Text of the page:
Brrrrrr! My Midwest cottage garden is sleeping, recently covered with a light blanket of glistening snow. On days like this, just thinking about one of my favorite plants fills my heart with warmth and sunshine. I’d love to share its story with you…
Oh, first I must tell you that one of my very favorite plants lives 1,800 miles away! Each time I visit the Sonoran Desert, in Arizona, I fall in love with the giant Saguaro all over again. This is a plant with so much personality! Saguaros grow in unique, odd shapes that often stir the imagination. More importantly, they are a life force in the desert, providing food, water, and shelter to so many desert creatures.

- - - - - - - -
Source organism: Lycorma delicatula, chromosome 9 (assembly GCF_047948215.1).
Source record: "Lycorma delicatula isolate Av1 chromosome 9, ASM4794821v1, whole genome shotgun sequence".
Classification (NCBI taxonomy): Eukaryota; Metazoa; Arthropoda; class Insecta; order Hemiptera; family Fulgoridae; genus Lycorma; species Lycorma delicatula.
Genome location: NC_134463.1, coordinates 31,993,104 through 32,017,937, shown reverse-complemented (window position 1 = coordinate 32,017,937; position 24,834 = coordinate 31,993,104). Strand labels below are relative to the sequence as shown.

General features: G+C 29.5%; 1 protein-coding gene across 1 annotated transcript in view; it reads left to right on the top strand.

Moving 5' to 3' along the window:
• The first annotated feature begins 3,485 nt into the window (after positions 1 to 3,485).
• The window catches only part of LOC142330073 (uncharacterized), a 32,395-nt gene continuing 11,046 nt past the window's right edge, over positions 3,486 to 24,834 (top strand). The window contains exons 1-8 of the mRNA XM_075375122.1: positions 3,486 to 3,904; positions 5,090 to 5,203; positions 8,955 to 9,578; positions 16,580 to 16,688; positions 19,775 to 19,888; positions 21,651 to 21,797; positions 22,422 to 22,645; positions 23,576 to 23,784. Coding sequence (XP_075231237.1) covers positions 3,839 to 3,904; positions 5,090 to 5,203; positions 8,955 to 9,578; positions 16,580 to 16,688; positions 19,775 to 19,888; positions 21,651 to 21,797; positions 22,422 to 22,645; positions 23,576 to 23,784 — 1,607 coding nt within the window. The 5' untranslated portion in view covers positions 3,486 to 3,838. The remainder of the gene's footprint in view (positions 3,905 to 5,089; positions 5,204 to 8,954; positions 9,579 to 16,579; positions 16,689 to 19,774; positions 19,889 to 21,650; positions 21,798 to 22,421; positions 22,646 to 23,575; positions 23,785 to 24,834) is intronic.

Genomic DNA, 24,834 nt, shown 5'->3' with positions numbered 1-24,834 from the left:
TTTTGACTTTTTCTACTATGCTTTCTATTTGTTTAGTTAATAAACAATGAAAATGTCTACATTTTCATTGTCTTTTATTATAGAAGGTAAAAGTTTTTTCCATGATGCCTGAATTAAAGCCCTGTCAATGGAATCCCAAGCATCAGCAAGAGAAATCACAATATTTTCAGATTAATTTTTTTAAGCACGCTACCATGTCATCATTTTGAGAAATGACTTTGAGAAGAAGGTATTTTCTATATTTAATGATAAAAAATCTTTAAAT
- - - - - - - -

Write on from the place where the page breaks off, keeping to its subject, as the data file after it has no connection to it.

Saguaro cacti are native to the Sonoran Desert of southern Arizona and northern Mexico. It is such a fascinating plant, with an amazing story to tell! In November, while hiking in the Sonoran Desert, near Phoenix and Tucson, I looked for Saguaro cacti (Carnegiea gigantea) in each stage of growth.
Saguaros bloom in the cool evenings during May and June. Their creamy, white flowers wilt in the heat of the sun each afternoon. This spectacle of nature continues night after night for about four weeks, with as many as 100 flowers blooming on each Saguaro. During the few hours of bloom, the Saguaro flowers are pollinated by doves, bats, honeybees, moths, and other flying desert creatures.
During June and July, the bright, red Saguaro fruit ripens. Desert birds, ants, and rodents reach the fruit at the top of the Saguaro, while javelinas, coyotes, squirrels, and foxes feast on the sweet pulp and tiny seeds of the fallen fruit. Animals spread the seeds throughout the desert.